Health bosses in Northamptonshire need to save £230 million over the next five years to balance the books - but most Chron readers feel we should not pay more tax to cover the deficit.
A poll we carried out this week asked whether you would support the plans being mooted for a top-up tax specifically that went straight to eh national health service.
But 54 per cent of the 470 participants said no, with many people citing the UK’s spending on foreign aid, chief executive bonuses and UK health tourists, as the major reason for their answer.
Mostly those that voted no felt the Government needs to spend its money more wisely.
Steve Hall, said: “Spend less on aid that goes broad. Countries that can afford space programs, military expansion programs shouldn’t get aid anyway – spend it on the NHS.”
Sue Wilton suggested the Government could be deliberately under-funding the health service.
She said: “The NHS is being run into the ground, so that when it fails completely, the government will present it as a good example as to privatise it all. Look to the people in power.”
The Northamptonshire Sustainability and Transformation Plan (STP) was released in December, setting out plans for the local health service over the next five years.
The document revealed Northamptonshire is facing a £40 million year-on-year deficit, meaning the various NHS trusts in the county will need to save a combined £230 million by 2021.
The county also needs to find an extra 283 new hospital beds to meet demand by then, though the only proposals so far amount to a mobile structure in the NGH car park, which will assist with 60 beds.
Plans include moving many specialities such as dermatology, rheumatology and musculoskeletal services to a single county-wide hospital site, with similar possible plans for up to seven other specialist services.
Critics say people could be required to travel long distances to access care rather than going to local sites.
The STP plan also appears to be hiding job losses under a canopy of management jargon. In one section it refers to “joining GP practices,” which in reality could mean closing GP practices.
Meanwhile NGH’s A&E remained on “black alert” over Christmas, meaning other wards had to be used to cope with the influx of emergency patients presenting at the Cliftonville site.
With this in mind, it wasn’t a landslide victory for the no camp among the readers taking part in the poll.
Heart patient Sandra Green said she would be willing to pay for an NHS-only tax.
“Having been ‘left on a trolley’ in A&E for 18 hours with ongoing heart problems because there were no beds, I think we need to do something urgently.
“It may not be our place to contribute more to the NHS, but drastic actions for drastic situations is necessary.
“It could be a member of your family one day.”
In September the Liberal Democrats announced plans to set up an independent panel looking into the possibility of a dedicated NHS and care tax.
When The Guardian asked leader Tim Farron him whether he felt people would be willing to pay an extra penny on top of their tax bill, he said: “Yes, potentially.”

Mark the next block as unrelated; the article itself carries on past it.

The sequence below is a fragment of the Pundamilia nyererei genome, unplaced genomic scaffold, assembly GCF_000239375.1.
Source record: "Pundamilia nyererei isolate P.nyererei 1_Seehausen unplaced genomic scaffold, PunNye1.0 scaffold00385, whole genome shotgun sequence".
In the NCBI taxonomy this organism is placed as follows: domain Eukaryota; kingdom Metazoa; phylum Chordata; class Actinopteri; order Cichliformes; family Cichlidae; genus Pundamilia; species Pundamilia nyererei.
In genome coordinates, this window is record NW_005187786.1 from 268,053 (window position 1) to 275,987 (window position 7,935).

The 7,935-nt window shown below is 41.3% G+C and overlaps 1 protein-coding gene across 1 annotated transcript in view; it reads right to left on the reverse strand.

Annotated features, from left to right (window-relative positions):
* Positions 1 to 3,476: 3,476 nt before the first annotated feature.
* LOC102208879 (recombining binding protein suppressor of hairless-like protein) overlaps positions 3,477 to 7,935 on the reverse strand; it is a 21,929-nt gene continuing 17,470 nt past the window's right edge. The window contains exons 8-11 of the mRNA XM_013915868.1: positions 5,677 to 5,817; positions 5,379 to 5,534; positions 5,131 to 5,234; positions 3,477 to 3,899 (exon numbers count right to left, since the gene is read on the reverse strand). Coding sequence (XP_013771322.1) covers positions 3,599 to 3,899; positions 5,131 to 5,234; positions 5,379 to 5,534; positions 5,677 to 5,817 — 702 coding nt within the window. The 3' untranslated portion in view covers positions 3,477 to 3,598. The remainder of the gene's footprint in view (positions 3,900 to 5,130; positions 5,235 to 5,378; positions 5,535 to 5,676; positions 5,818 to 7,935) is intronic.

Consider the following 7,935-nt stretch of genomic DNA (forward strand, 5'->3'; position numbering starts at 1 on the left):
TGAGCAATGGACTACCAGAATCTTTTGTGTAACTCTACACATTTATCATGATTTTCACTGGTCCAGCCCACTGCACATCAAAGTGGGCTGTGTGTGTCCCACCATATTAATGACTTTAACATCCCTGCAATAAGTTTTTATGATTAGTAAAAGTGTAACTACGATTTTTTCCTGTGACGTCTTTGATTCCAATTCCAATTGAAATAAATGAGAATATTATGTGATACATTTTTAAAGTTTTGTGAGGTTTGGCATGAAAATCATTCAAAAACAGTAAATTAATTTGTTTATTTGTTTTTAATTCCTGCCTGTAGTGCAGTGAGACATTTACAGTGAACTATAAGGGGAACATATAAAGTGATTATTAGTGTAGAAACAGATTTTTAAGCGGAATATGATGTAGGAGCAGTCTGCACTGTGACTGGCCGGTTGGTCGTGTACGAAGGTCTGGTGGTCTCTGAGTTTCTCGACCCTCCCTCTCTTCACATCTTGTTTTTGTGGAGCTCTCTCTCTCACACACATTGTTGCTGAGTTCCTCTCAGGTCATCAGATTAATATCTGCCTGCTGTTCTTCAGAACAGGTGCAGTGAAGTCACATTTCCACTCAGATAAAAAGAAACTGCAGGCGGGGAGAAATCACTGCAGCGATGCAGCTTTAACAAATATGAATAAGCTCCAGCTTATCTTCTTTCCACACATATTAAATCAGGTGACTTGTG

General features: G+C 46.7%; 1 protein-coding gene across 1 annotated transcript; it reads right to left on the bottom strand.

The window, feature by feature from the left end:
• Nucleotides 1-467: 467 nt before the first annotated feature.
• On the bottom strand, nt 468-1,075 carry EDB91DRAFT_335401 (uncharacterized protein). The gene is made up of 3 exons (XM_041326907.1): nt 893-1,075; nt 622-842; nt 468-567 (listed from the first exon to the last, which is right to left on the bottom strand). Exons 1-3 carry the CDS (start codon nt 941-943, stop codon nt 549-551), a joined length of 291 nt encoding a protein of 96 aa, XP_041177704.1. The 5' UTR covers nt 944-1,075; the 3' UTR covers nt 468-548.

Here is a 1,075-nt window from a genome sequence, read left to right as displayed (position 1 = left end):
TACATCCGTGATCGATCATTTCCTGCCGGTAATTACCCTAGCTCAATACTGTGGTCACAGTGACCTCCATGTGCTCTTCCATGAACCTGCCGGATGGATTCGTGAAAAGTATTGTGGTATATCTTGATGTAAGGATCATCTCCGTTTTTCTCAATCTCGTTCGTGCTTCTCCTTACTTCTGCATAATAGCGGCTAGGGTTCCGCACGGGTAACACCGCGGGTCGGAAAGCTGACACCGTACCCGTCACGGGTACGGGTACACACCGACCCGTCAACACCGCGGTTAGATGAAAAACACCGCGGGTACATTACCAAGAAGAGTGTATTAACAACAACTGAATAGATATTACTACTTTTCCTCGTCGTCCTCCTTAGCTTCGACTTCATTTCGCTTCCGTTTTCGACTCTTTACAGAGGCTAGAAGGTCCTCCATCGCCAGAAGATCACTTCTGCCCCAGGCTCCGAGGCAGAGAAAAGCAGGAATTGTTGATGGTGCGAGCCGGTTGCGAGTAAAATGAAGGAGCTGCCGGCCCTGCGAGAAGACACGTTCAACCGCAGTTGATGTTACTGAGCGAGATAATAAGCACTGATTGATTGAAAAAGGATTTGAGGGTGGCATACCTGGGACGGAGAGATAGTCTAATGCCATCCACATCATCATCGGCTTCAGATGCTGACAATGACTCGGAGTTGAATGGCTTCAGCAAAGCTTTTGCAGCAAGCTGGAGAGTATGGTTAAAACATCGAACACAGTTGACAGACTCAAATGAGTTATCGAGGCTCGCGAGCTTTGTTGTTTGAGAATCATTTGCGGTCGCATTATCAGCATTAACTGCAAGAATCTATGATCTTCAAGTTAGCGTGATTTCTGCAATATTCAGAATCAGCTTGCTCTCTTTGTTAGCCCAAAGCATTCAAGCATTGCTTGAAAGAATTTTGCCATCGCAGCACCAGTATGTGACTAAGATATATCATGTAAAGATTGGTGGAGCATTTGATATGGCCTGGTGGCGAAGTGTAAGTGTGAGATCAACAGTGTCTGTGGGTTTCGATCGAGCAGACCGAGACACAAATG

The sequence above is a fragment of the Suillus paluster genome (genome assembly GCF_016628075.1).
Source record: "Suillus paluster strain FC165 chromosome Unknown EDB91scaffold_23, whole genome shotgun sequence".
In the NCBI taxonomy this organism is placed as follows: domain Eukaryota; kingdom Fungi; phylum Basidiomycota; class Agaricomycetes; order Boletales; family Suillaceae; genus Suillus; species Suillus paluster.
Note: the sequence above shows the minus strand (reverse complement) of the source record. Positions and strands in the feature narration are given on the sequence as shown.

WE SHOULDN'T HAVE TO PAY EXTRA SAYS PUB BOSS:
Publican David Cooper has been unable to work after snapping his wrist bone says series of cancelled operations at Northampton General Hospital - which he says has left him having to foot a £6,000 staff bill.
But the boss of the Royal Oak in Towcester said Brits should not face an increased tax bill to cover the NHS, because he believes too much is being spent sending money oversees.
Mr Cooper broke his wrist after rolling over in bed in November and was initially seen by doctors on November 7, who put his right forearm in a temporary cast.
But after three further cancelled bookings he is still yet to see a specialist. On the last occasions, on January 16, he went to the fracture clinic at 4pm only to be told he had been allocated the wrong doctor - and that his MRI scan had been lost.
An NGH Spokeswoman said the delays are because the hospital is “dealing with unprecedented levels of demand for services,” which is “having an impact on all areas of the hospital.”
But Mr Cooper said: “From my point of view, it’s not about paying more tax, it’s about reallocating the money from foreign aid back to this country.”
YES WE SHOULD PAY MORE - IF THE GOVERNMENT CAN PROVE THEY NEED IT:
Lorry driver Paul Nicholls’ mother was turned away from A&E even though she had a suspected blood clot, because she did not have a GP’s note.
But he said he would be in favour of a dedicated NHS tax, providing the Government could put forward a good case
Mr Nicholls’ 77-year-old mother Marian was turned away from Northampton General Hospital on January 6, despite showing signs of a clot and having waited in A&E for three-and-a-half hours.
In a bid to reduce emergency waiting times the hospital requires a GP’s referral letter before treating such patients.
After his experience Mr Nicholls, 51, said he would contribute to an NHS-only tax pot.
He said: “I would absolutely say we can all afford to pay a bit more.
“Aside from money, the first thing anyone would wish for is good health.
“But I think we need a bit more of a window into how the NHS is spending money.
“If I had a crystal ball and I could see that money is the only problem facing the NHS – I would be the first in the queue to say, what do you need?”